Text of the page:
Protected Concerted Activity National Labor Relations Board

The phrase "Protected Concerted Activity" refers to certain protected activities specified in the National Labor Relations Act of 1935. Under the NLRA, covered employees may join together to improve... more +
The phrase "Protected Concerted Activity" refers to certain protected activities specified in the National Labor Relations Act of 1935. Under the NLRA, covered employees may join together to improve their wages and working conditions. If employees are engaged in "protected concerted activity" and suffer adverse employment consequences, such employees may seek redress under the NLRA, whether or not they are members of a union.  less -
News & Analysis as of

National Labor Relations Board Majority Holds That Seeking Co-Worker Assistance with an Individual Harassment Complaint is...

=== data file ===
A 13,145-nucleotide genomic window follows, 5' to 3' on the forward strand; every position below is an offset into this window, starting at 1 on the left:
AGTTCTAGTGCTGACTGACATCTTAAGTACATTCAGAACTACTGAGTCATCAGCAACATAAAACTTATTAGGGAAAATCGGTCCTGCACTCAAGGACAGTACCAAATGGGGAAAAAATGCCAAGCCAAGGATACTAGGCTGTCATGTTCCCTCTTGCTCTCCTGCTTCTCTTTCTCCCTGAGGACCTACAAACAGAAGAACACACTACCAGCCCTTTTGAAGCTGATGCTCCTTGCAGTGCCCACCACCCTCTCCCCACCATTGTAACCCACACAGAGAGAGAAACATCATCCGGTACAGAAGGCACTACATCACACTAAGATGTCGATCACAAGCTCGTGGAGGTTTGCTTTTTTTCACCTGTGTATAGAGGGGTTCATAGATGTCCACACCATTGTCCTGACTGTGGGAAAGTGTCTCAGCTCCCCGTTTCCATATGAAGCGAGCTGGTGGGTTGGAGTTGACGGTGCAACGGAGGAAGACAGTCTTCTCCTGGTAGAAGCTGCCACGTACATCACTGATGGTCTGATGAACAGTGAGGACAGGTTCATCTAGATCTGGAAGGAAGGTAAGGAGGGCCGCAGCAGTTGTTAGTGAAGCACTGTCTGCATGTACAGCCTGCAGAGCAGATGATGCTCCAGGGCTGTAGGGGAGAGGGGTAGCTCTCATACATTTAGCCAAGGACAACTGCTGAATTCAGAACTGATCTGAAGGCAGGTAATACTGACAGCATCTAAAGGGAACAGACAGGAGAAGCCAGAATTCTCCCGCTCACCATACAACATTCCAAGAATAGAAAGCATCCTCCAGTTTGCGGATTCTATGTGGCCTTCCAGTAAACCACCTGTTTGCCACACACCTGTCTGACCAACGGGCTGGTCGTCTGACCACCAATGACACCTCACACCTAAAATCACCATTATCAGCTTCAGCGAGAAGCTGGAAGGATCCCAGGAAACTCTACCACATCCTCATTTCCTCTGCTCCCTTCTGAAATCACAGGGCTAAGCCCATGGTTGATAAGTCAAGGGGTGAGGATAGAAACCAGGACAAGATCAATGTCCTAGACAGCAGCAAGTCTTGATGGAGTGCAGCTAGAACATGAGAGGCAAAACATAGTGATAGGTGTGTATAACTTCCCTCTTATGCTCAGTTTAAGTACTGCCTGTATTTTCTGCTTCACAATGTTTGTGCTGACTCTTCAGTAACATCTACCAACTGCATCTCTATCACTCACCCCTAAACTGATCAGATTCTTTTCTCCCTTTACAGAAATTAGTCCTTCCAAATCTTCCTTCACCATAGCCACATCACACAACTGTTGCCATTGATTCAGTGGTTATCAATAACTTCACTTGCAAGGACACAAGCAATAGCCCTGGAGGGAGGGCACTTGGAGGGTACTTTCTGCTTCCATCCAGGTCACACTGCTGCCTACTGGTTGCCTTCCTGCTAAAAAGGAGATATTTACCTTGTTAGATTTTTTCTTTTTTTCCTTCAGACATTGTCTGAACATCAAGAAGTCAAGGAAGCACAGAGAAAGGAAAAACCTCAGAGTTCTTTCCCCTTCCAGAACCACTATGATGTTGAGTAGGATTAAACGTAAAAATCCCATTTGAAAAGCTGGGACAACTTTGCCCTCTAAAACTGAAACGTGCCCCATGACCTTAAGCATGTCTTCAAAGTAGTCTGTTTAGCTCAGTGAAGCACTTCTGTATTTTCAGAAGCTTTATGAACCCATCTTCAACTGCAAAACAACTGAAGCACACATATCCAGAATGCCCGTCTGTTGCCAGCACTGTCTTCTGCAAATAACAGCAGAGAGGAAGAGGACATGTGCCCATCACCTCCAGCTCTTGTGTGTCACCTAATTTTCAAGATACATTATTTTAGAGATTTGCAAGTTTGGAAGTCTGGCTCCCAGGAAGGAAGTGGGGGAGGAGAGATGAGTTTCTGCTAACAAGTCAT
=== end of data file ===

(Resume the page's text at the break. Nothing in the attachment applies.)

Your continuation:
Last week, the NLRB took an exceptionally broad view of what constitutes “concerted activity” and what kind of efforts are aimed at “mutual aid or protection” under the National Labor Relations Act. For employers, this could...more

NLRB Divides Sharply on Employee Concerted Activity for “Mutual Aid or Protection”

In a complex, twenty-eight page opinion, a sharply divided NLRB has ruled that when an individual employee seeks assistance from fellow employees with respect to a violation under Title VII (or other workplace laws), the...more

NLRB atypically 'gets it right' in latest ruling on social media

One of the topics from our recent “Eye on Workplace Privacy” seminar was the focus on how the NLRB has been dealing with employer handbook and social media policies. In that segment, we highlighted how the NLRB at times has...more